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Flu Heads South For The Winter

It's autumn in Brazil, and the first cases of flu in the Southern Hemisphere's annual flu season are starting to show up.

"It worries me so much," says Dr. Evelyn Eisenstein, a pediatrician in Rio de Janeiro. "Because children go to the school even when they have a cold, you know? Parents don't stay with them. There is not the prevention culture that you have in the United States."

Bracing For Swine Flu


This year, there's special reason to worry. Eisenstein has no way of knowing whether her patients will get sick with the new swine flu virus she's been hearing about up North. Or if they do, how sick they'll get.

So far, only a few cases have shown up in Central and South America — in Costa Rica, El Salvador, Guatemala and Colombia. But Dr. Jon Andrus of the Pan American Health Organization expects many, many more as the southern winter takes hold.

"The winter months provide a situation where transmission is facilitated," Andrus says. "It's very logical when people gather, as they do in the winter months, and hunker down to stay warm. Those kinds of social conditions will contribute to virus transmission."

Why Is Flu So Seasonal?

Indeed, influenza is probably the most reliably seasonal of all diseases. Every year, flu epidemics strike from November to March in the Northern Hemisphere and from May to September in the South.


Despite this ancient pattern, scientists actually know surprisingly little about why flu is so seasonal. Dr. Peter Palese of Mount Sinai School of Medicine says the conventional wisdom — that people spend more time together in confined spaces, making it easier for the flu virus to transmit — is not the whole story, or perhaps even the main explanation.

"Some people over the years have postulated that it's the crowding of schools," Palese says. "But that really turns out to be not the determining factor."

Flu Virus Spreads Faster In Colder, Drier Conditions

Palese and his colleagues have conducted what flu experts consider the most telling studies of flu's seasonality. Since 2007, they have studied the transmission of flu between guinea pigs, which can get infected with human flu viruses.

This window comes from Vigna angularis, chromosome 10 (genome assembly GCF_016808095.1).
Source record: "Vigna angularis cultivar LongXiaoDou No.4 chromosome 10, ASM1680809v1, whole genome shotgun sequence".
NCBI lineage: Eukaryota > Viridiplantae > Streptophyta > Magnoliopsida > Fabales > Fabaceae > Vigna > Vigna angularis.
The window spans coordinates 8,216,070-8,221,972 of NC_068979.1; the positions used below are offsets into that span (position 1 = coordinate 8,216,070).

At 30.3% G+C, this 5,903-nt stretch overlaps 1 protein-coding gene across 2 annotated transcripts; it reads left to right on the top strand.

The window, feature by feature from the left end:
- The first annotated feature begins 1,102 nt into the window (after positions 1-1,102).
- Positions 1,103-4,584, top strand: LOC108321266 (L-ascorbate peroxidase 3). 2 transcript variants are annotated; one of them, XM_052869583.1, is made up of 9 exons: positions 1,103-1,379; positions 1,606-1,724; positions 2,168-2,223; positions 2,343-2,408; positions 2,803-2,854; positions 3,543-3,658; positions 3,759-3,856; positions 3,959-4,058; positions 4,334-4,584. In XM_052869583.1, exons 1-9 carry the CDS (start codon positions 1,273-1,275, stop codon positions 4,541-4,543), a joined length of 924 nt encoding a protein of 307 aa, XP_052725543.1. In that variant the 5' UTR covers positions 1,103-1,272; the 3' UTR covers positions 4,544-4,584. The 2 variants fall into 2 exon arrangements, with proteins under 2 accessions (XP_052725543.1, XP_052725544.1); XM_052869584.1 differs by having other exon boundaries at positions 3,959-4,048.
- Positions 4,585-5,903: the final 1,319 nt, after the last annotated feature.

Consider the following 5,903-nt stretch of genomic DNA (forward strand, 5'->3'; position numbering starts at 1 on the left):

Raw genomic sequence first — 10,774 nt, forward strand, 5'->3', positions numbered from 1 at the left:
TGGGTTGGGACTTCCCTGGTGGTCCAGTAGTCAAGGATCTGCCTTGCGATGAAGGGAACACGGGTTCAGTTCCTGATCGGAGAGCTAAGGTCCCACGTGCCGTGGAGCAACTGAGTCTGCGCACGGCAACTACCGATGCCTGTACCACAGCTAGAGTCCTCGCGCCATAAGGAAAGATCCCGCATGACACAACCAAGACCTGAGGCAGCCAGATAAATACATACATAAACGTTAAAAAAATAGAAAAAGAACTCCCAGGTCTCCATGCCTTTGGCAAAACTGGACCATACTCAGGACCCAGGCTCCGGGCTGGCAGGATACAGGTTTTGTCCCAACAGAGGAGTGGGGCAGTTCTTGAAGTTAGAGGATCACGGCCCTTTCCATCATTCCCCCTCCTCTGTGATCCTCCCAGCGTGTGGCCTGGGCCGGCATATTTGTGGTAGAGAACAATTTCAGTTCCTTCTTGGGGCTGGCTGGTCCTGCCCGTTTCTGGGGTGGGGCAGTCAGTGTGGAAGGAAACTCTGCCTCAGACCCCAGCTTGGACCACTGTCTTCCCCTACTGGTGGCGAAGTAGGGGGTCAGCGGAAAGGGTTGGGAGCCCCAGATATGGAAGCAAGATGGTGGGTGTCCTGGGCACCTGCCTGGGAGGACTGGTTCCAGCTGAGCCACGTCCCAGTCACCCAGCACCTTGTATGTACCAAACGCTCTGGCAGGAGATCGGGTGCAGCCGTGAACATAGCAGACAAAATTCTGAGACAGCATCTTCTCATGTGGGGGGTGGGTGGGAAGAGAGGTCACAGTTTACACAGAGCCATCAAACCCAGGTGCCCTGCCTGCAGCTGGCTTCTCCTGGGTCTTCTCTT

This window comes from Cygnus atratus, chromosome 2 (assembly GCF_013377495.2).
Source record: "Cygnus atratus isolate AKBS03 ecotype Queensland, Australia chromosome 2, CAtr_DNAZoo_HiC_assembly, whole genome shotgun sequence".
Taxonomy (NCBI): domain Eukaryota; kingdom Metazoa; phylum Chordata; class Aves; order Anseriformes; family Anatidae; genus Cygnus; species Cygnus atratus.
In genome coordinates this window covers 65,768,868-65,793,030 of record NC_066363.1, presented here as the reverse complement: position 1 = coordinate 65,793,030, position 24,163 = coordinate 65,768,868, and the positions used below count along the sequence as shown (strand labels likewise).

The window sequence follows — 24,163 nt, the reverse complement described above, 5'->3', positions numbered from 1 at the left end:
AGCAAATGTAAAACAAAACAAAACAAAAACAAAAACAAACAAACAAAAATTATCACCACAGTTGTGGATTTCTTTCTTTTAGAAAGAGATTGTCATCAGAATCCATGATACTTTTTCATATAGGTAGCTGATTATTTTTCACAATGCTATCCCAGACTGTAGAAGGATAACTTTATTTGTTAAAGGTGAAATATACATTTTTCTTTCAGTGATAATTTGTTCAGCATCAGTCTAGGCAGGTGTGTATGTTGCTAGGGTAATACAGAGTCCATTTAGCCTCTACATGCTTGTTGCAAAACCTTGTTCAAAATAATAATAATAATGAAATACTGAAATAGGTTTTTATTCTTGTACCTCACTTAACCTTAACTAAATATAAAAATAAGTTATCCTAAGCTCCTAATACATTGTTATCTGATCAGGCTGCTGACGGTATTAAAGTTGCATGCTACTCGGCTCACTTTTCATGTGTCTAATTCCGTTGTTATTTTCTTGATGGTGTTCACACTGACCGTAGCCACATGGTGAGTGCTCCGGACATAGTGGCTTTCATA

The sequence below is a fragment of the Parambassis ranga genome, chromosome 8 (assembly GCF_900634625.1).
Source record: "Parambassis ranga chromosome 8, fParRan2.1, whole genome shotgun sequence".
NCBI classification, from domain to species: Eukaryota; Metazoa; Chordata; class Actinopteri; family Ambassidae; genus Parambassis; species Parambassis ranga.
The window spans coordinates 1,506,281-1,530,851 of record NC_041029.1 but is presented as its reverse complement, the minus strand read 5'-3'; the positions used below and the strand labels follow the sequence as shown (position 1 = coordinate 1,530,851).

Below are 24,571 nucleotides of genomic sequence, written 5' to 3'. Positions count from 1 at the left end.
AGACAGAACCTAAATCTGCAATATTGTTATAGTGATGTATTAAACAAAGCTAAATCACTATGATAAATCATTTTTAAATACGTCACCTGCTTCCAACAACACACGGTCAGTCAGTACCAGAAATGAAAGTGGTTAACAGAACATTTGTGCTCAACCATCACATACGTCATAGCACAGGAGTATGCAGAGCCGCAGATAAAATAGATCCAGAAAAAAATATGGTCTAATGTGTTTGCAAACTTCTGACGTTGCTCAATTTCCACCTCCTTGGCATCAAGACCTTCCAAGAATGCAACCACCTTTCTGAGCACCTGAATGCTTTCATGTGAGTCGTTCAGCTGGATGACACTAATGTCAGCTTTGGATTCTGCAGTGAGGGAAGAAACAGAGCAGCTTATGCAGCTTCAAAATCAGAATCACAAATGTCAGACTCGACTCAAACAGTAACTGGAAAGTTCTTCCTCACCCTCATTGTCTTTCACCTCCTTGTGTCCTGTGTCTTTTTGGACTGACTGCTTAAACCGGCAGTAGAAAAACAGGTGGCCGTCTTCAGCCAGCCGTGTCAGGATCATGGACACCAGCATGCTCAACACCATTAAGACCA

"What we found specifically was that cold temperatures, around 40 degrees, and low humidity — exactly the conditions in temperate zones in winter — are much more favorable for transmission of flu," Palese says. "At 75 to 80 degrees, we don't see any transmission."

That's partly because of how temperature and humidity affect flu viruses, and partly because of how the environment affects the respiratory tracts of humans and other mammals.

Palese says flu viruses are more stable in colder, drier conditions.

Equally important, the droplets of fluid that people (and guinea pigs) spray with each sneeze and cough are much smaller at lower temperatures and humidity levels. So these droplets carry much farther and stay suspended in the air longer.

The droplets also penetrate deeper into the respiratory passages and lungs when breathed in, Palese says.

"At higher humidity, the droplets become much bigger and sink to the floor," he adds.

Colder, drier air also affects mammals' respiratory tracts in a way that gives flu viruses a boost.

"The mucous is much more viscous," Palese explains. That clogs up the tiny hairs, called cilia, that continually beat in waves to clear virus-laden particles out of the breathing passages.

But how do these findings square with the well-documented fact that schools are fertile breeding grounds for flu outbreaks? After all, classrooms aren't kept at 40 degrees.

"It's more likely that the virus is transmitted in hallways, maybe outside of school where people are waiting," Palese says. "It may occur on the way to school, or under conditions where it's a little bit colder."

Whatever the factors, this winter will be an especially tense time for the Southern Hemisphere. It will reveal whether the new flu virus is going to touch off the next serious flu pandemic, or fade away like the swine flu outbreak of 1976.

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